But spending won’t work, according to the conservative oppositionists. Look at the New Deal, they say, it failed! This Republican fiction assumes that in 1936 Americans suffered from mass delusion as they reelected FDR in a huge landslide. Apparently voters hadn’t noticed his conspicuous failure in office.
Daily Mirror Headline After the 2004 Re-election of George W. Bush:
How could 59,054,087 people be so DUMB?
Washington Post:
[O]n a 52 to 45 vote, the chamber stripped $246 million in tax breaks for Hollywood production companies, a measure offered by Sen. Tom Coburn (R-Okla.), the Senate's self-appointed watchdog on federal spending. Coburn, who almost always loses his quixotic efforts to cut funding, appeared jubilant -- if somewhat surprised -- by his unexpected victory.
Obama, speaking to about 200 House Democrats at their annual retreat at the Kingsmill Resort and Spa, dismissed Republican attacks against the massive spending in the stimulus.

"What do you think a stimulus is?" Obama asked incredulously. "It’s spending — that's the whole point! Seriously.”
Cato Institute Full-Page Newspaper Ad Signed by More Than 200 Economists:
Notwithstanding reports that all economists are now Keynesians and that we all support a big increase in the burden of government, we the undersigned do not believe that more government spending is a way to improve economic performance. More government spending by Hoover and Roosevelt did not pull the United States economy out of the Great Depression in the 1930s. More government spending did not solve Japan’s “lost decade” in the 1990s. As such, it is a triumph of hope over experience to believe that more government spending will help the U.S. today. To improve the economy, policymakers should focus on reforms that remove impediments to work, saving, investment and production. Lower tax rates and a reduction in the burden of government are the best ways of using fiscal policy to boost growth.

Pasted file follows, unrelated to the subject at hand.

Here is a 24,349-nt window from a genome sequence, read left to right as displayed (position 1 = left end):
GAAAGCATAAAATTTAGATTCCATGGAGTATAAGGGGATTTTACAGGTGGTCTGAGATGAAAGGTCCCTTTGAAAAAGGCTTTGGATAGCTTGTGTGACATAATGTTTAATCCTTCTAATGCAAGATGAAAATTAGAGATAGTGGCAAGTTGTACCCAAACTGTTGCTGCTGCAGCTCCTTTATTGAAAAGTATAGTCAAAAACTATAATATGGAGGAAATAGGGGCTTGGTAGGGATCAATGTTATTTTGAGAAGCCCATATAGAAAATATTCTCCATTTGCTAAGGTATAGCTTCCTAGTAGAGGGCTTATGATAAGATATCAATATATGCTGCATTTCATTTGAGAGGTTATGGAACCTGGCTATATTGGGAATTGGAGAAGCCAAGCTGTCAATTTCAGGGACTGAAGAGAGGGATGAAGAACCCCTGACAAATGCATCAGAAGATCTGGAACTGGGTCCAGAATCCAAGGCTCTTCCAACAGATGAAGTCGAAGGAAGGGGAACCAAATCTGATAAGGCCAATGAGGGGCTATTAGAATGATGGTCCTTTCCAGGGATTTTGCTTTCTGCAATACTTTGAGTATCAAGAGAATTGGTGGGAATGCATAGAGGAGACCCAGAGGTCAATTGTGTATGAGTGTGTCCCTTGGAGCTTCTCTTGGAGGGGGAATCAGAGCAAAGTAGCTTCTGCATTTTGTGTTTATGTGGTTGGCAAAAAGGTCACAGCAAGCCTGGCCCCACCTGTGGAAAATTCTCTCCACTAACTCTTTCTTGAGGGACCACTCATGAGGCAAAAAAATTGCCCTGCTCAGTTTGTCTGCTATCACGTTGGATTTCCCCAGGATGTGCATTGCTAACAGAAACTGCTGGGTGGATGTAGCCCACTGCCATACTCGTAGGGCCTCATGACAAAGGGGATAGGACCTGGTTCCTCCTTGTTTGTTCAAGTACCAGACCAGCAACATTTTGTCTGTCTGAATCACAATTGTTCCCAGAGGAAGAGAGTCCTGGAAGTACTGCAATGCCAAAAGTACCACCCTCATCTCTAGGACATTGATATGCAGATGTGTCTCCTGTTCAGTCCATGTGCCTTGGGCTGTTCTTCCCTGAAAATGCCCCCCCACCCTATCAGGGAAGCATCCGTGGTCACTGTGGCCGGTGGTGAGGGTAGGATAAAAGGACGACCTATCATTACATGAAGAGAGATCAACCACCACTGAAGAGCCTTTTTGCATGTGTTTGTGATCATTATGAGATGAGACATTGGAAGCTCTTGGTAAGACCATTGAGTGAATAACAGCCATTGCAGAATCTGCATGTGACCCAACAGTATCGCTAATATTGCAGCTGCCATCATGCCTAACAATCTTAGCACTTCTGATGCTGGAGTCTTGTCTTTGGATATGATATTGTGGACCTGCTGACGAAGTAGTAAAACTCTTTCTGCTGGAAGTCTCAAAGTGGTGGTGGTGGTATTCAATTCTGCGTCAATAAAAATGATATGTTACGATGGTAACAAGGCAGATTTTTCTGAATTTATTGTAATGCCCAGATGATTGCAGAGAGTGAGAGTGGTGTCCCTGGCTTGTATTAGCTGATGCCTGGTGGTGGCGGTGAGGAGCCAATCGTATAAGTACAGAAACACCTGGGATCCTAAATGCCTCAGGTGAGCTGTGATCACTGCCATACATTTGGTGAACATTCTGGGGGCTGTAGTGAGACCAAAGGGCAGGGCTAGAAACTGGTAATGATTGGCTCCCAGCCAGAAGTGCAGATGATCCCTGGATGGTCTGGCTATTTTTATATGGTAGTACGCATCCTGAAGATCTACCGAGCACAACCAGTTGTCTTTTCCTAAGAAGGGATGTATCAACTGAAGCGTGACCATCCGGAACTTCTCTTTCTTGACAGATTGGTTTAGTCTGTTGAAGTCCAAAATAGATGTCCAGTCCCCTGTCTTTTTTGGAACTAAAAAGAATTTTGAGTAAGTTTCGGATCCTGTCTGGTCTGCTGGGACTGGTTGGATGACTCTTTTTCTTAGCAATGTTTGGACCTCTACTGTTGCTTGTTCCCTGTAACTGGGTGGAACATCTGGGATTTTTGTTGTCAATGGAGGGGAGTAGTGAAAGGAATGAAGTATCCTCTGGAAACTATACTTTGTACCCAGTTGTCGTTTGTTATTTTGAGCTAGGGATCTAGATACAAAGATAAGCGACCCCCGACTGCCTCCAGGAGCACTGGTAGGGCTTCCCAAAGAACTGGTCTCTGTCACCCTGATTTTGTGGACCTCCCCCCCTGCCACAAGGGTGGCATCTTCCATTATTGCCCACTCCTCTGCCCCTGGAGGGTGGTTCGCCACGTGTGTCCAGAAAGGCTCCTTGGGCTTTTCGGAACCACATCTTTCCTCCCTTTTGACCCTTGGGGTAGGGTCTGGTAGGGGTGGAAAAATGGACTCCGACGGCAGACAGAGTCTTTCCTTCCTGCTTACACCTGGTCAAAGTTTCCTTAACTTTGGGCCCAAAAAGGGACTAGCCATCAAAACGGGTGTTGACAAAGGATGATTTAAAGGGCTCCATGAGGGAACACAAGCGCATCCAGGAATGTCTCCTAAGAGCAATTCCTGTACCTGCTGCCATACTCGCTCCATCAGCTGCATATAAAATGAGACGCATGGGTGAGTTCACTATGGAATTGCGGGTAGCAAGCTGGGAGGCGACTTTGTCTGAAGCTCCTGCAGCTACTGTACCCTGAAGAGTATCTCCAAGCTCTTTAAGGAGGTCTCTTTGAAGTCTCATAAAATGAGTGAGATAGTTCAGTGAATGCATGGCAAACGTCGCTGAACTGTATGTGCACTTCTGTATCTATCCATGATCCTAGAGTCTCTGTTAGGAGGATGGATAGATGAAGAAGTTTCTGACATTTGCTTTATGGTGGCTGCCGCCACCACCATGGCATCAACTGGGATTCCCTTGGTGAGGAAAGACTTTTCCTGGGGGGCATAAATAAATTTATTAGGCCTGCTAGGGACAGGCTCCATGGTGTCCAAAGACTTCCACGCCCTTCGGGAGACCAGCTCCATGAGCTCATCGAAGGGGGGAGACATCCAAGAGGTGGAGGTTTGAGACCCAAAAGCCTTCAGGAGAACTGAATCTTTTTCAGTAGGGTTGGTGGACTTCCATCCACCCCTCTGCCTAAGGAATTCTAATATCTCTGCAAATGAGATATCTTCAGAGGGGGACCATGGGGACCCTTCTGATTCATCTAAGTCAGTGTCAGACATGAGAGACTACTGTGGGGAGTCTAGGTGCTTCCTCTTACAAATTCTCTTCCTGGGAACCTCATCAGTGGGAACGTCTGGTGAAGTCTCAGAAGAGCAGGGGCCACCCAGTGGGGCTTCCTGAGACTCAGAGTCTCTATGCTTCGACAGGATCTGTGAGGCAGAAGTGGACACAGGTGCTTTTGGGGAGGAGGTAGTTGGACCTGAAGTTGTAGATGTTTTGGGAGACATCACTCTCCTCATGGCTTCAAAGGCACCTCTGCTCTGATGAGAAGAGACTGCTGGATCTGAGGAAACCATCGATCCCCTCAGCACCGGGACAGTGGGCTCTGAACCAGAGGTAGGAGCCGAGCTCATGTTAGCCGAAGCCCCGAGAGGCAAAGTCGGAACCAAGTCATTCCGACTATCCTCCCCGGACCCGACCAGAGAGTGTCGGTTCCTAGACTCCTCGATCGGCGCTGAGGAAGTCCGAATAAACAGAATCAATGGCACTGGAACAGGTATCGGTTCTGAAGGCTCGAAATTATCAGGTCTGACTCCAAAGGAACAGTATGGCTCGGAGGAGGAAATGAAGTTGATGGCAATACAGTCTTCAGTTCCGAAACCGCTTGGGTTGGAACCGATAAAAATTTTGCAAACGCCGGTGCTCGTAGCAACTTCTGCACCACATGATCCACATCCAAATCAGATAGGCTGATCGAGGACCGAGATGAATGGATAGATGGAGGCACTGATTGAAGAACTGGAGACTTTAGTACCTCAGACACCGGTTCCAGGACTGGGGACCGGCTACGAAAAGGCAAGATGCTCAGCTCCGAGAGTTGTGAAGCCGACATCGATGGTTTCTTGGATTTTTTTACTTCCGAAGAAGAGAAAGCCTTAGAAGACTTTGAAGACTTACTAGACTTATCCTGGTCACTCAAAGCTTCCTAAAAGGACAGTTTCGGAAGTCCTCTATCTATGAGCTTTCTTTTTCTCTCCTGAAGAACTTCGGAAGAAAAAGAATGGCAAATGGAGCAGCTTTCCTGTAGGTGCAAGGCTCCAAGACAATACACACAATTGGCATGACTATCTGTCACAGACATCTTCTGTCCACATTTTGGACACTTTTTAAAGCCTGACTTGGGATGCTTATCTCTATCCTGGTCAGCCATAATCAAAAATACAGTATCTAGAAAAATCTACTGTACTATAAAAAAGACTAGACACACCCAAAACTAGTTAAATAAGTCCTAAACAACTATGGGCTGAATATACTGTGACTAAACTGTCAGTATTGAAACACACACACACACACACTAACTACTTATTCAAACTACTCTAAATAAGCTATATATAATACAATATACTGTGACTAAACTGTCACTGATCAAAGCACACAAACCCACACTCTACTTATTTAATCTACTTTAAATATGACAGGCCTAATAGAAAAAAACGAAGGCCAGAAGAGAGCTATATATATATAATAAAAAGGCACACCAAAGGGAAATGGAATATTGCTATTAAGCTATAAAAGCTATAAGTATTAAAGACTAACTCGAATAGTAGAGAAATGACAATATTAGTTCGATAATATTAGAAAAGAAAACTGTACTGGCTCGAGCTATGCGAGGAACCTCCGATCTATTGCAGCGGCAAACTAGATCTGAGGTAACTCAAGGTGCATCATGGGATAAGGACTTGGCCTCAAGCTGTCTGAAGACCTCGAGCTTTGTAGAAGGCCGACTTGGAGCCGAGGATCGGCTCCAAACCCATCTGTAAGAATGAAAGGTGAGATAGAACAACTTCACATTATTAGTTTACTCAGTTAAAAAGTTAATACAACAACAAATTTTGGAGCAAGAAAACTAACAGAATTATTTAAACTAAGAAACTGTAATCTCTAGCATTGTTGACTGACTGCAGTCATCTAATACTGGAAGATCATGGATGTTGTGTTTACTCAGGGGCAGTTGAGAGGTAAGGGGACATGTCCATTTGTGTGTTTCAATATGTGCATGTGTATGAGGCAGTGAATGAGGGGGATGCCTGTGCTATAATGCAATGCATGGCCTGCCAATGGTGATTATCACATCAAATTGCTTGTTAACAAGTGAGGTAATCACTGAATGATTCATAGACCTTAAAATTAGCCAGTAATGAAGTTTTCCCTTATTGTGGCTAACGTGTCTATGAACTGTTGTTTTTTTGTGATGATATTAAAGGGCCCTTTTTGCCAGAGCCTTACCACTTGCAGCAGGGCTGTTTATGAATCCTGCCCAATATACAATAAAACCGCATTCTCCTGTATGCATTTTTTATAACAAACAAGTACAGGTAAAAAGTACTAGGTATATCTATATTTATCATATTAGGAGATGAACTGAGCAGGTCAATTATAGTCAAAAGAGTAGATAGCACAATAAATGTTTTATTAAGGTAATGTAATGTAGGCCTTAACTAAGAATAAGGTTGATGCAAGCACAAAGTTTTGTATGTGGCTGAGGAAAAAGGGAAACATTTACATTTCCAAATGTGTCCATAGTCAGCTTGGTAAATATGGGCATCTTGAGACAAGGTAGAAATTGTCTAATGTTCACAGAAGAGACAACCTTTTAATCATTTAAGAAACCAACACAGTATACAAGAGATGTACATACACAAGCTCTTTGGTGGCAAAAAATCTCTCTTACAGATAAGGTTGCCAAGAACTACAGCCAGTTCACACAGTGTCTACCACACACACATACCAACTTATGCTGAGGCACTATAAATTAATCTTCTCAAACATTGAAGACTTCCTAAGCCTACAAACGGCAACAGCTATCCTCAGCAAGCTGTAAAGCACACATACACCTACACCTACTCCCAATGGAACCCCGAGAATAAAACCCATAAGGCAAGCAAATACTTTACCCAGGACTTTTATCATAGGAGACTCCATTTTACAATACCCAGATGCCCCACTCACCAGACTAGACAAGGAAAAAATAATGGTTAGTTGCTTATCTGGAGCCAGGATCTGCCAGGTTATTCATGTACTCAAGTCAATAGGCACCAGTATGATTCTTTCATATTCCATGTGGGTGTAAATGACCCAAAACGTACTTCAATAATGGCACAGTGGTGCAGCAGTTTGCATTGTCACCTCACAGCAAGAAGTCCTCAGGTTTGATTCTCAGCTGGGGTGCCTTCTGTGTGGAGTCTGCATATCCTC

Washington Post:
In a 71 to 26 vote, the Senate approved a new incentive for car buyers, at an estimated cost of $11 billion over 10 years. According to Sen. Barbara A. Mikulski (D-Md.), the amendment's sponsor, buyers could deduct the cost of sales tax for new cars purchased between last Nov. 12 and Dec. 31, 2009. Individuals with incomes of up to $125,000 would qualify.
President Barack Obama:
In recent days, there have been misguided criticisms of this plan that echo the failed theories that helped lead us into this crisis -- the notion that tax cuts alone will solve all our problems; that we can meet our enormous tests with half-steps and piecemeal measures; that we can ignore fundamental challenges such as energy independence and the high cost of health care and still expect our economy and our country to thrive.
Matt Welch: